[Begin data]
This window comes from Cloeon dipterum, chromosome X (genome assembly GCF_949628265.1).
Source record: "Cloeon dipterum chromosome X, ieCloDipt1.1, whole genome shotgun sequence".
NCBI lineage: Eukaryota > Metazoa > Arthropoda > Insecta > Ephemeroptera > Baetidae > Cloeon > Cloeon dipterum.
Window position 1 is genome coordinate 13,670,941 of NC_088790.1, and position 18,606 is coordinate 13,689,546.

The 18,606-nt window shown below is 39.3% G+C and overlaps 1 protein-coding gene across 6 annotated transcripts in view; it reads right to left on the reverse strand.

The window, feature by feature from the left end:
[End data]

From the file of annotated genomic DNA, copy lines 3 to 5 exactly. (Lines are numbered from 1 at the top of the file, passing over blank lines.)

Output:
NCBI lineage: Eukaryota > Metazoa > Arthropoda > Insecta > Ephemeroptera > Baetidae > Cloeon > Cloeon dipterum.
Window position 1 is genome coordinate 13,670,941 of NC_088790.1, and position 18,606 is coordinate 13,689,546.

The 18,606-nt window shown below is 39.3% G+C and overlaps 1 protein-coding gene across 6 annotated transcripts in view; it reads right to left on the reverse strand.